Perhaps one of the most common questions that people ask a paralegal is why they chose to be a paralegal instead of a lawyer. There are literally hundreds of answers to this question. Not only is law school incredibly expensive, but it takes years to successfully complete. On the other hand, to work as a paralegal, you only need to attend a fraction of schooling and the initial investment is far more affordable.
If you’re interested in becoming a paralegal, and wish to truly succeed regardless of the specialization you choose to take part in, there are several tips that will help ensure your success. Of course, true success can’t be delivered in handful of tips. However, these pieces of advice can help steer your career toward a positive a successful direction.
Tip #1 – Understand What’s Expected Of You
The quickest way to fail at becoming a paralegal is to be unaware of what’s expected of you. When you’re first starting out, you obviously need a solid resume. However, there is so much more than that. You need to ensure you have excellent communication skills and above-average interpersonal skills. You should be aware that your days will be a mixture of administrative tasks and other deep-level research and communication tasks. You should hold a solid understanding of the legal regulations that pertain to what job functions you’re legally allowed to do and always be prepared for an unexpected shift in your day.
Tip #2 – Attend a Solid School
While there are no strict educational requirements to begin working as a paralegal within the Untied States, there are several suggestions that can make your career one filled with success. The first is obtaining at least an associate’s degree in legal studies. However, more and more professionals are finding that in order to compete within this highly competitive industry, they need to hold at least a bachelor’s degree with a certificate in paralegal studies. To obtain your certified paralegal certification credentials, it is at minimum required that you enroll in a paralegal certificate program, which typically takes nine to twelve months to complete. It’s important to ensure you enroll in a training institution that’s accredited by the American Bar Association. The ABA accredits both degree and certificate training programs.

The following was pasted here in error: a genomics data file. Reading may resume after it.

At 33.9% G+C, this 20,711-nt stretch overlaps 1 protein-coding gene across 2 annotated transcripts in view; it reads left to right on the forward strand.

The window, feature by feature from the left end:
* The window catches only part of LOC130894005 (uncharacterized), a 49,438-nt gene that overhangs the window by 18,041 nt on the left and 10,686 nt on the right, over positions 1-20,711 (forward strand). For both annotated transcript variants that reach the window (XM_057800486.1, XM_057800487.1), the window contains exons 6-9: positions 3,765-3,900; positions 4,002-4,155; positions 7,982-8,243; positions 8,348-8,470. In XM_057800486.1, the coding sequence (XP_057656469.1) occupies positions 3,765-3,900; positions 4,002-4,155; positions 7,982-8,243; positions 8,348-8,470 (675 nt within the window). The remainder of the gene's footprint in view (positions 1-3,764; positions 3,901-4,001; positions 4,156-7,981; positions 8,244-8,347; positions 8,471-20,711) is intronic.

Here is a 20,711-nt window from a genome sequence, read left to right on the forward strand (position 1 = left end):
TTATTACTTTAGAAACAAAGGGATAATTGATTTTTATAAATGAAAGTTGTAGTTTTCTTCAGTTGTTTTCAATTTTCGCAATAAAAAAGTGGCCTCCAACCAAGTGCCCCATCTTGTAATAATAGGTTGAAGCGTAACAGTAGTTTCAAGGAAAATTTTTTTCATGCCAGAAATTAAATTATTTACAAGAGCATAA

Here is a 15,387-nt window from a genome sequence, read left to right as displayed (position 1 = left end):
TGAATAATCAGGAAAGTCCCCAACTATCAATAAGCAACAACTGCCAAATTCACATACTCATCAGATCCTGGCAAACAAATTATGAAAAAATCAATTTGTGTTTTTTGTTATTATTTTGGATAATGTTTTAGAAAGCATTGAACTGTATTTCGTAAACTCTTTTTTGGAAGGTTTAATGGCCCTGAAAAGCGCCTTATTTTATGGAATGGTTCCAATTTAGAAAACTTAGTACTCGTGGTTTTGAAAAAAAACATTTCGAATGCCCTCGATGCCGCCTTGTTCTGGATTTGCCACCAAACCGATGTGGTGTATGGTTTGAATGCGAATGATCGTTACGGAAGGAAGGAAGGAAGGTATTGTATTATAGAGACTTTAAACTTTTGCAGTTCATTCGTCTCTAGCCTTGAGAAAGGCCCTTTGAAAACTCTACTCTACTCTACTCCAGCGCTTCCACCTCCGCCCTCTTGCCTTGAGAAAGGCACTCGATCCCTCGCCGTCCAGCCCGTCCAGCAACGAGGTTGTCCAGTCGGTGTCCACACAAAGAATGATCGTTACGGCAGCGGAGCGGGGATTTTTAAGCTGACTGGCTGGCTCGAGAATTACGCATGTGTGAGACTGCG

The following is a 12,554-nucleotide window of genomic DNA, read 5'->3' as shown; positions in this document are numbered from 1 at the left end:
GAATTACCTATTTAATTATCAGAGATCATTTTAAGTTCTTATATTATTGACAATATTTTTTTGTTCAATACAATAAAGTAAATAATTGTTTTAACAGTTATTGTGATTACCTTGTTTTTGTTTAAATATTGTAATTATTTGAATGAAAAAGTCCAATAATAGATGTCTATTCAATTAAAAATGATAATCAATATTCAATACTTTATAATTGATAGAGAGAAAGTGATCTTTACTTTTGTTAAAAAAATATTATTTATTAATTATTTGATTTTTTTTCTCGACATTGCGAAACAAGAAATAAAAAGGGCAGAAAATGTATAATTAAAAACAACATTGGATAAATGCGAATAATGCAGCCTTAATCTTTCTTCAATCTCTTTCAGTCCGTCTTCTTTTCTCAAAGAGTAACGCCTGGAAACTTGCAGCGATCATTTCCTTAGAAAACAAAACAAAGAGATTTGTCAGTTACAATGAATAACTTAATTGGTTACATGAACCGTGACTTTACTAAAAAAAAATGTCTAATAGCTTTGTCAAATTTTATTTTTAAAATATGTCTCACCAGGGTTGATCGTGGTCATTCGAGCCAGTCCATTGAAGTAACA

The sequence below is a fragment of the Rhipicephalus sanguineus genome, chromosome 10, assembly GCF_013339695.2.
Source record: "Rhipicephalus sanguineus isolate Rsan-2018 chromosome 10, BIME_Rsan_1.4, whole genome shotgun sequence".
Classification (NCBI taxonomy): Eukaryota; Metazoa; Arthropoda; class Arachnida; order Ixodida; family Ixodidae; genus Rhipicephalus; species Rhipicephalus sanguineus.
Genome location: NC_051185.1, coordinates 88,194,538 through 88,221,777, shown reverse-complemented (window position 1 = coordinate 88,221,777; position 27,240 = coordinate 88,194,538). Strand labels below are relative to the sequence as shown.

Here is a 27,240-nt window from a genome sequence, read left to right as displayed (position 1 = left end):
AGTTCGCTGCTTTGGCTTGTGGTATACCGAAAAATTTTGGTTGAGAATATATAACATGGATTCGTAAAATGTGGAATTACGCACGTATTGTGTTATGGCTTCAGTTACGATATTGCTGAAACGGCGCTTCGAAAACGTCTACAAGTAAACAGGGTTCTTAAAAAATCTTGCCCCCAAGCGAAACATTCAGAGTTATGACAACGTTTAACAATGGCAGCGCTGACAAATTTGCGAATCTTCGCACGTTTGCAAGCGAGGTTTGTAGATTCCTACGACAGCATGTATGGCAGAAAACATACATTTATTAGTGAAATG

Tip #3 – Always Engage In Continuing Education
The most successful paralegals are those who are constantly seeking out greater understanding of the legal industry. Whether you wish to change specializations or simply want to be at the forefront of knowledge, engaging in annual continuing education courses will help keep you ahead of the curve when it comes to changes within the industry as well as making yourself much more marketable to potential employers.